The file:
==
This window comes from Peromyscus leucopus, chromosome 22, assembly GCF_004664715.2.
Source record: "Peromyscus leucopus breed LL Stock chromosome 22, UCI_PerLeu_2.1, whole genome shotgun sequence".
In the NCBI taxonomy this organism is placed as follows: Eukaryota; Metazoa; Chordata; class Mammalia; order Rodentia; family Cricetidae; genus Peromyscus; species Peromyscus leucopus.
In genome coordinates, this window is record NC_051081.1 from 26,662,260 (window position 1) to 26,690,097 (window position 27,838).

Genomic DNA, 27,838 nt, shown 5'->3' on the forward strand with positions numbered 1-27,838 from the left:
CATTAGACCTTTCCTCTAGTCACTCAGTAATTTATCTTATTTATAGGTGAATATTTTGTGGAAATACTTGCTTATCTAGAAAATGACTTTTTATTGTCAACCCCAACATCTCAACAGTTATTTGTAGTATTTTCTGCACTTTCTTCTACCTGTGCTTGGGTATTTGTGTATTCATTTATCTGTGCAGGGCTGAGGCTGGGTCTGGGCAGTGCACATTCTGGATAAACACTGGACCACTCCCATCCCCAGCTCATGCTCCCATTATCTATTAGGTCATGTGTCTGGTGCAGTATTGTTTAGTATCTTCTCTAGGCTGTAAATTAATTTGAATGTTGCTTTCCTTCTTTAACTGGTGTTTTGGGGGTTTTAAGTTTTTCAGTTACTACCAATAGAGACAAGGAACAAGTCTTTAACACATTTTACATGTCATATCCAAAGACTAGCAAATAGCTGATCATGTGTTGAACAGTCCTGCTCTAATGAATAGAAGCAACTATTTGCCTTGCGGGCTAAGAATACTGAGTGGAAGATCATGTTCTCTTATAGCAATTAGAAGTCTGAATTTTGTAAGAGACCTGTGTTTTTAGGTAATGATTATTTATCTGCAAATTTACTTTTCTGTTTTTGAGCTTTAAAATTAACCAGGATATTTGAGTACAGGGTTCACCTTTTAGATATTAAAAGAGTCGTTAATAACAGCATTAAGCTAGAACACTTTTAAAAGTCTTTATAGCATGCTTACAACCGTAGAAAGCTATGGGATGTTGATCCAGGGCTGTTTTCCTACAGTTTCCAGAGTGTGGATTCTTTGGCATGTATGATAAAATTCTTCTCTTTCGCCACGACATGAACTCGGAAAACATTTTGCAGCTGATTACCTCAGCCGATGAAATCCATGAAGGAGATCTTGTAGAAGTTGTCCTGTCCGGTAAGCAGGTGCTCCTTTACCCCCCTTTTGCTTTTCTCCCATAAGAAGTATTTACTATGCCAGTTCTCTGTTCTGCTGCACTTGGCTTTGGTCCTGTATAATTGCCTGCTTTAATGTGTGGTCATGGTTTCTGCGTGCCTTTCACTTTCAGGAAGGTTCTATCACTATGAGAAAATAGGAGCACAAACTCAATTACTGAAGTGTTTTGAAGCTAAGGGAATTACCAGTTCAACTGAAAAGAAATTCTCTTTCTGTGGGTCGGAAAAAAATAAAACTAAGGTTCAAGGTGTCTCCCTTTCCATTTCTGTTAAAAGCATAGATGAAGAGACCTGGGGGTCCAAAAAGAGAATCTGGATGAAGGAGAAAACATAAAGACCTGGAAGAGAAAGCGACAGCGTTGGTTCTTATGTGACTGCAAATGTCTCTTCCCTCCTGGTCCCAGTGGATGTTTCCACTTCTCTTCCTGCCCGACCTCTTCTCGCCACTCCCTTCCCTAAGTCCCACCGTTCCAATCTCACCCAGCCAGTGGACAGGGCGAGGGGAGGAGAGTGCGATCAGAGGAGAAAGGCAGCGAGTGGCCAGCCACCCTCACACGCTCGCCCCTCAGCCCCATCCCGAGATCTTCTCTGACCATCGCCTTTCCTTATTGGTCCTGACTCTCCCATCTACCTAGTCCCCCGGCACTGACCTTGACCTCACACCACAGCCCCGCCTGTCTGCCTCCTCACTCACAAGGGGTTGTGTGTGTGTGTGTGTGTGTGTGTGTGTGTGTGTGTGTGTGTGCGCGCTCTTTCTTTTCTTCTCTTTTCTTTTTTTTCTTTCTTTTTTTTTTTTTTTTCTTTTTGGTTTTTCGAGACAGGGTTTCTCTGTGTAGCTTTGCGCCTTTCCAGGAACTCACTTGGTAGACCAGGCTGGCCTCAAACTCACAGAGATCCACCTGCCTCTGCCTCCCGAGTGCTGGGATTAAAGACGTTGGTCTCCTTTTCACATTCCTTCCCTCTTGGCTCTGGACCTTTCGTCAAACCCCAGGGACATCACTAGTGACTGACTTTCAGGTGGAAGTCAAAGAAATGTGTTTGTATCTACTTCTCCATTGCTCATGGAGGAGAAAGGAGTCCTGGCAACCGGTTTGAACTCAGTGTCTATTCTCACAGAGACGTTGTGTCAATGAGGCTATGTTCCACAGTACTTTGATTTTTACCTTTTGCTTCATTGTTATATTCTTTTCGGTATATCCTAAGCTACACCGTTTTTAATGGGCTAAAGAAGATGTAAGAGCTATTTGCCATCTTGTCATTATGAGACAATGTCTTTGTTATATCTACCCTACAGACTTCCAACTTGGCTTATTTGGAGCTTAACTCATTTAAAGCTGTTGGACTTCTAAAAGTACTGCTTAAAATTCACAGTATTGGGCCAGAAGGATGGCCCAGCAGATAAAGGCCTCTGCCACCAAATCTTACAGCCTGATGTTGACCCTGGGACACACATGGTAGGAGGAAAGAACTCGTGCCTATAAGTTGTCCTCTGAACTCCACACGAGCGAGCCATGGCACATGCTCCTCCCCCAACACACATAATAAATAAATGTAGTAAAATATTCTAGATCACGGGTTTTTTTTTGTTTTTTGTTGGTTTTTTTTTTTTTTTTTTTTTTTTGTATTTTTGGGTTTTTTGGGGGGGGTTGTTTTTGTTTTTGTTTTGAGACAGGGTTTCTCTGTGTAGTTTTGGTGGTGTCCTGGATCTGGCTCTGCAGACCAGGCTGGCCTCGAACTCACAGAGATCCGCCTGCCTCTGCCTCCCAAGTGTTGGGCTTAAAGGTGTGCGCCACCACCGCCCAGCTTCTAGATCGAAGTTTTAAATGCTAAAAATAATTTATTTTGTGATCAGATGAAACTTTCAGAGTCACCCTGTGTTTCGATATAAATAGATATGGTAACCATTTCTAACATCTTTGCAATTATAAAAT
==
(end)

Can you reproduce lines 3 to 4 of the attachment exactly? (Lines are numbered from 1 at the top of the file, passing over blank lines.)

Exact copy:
In the NCBI taxonomy this organism is placed as follows: Eukaryota; Metazoa; Chordata; class Mammalia; order Rodentia; family Cricetidae; genus Peromyscus; species Peromyscus leucopus.
In genome coordinates, this window is record NC_051081.1 from 26,662,260 (window position 1) to 26,690,097 (window position 27,838).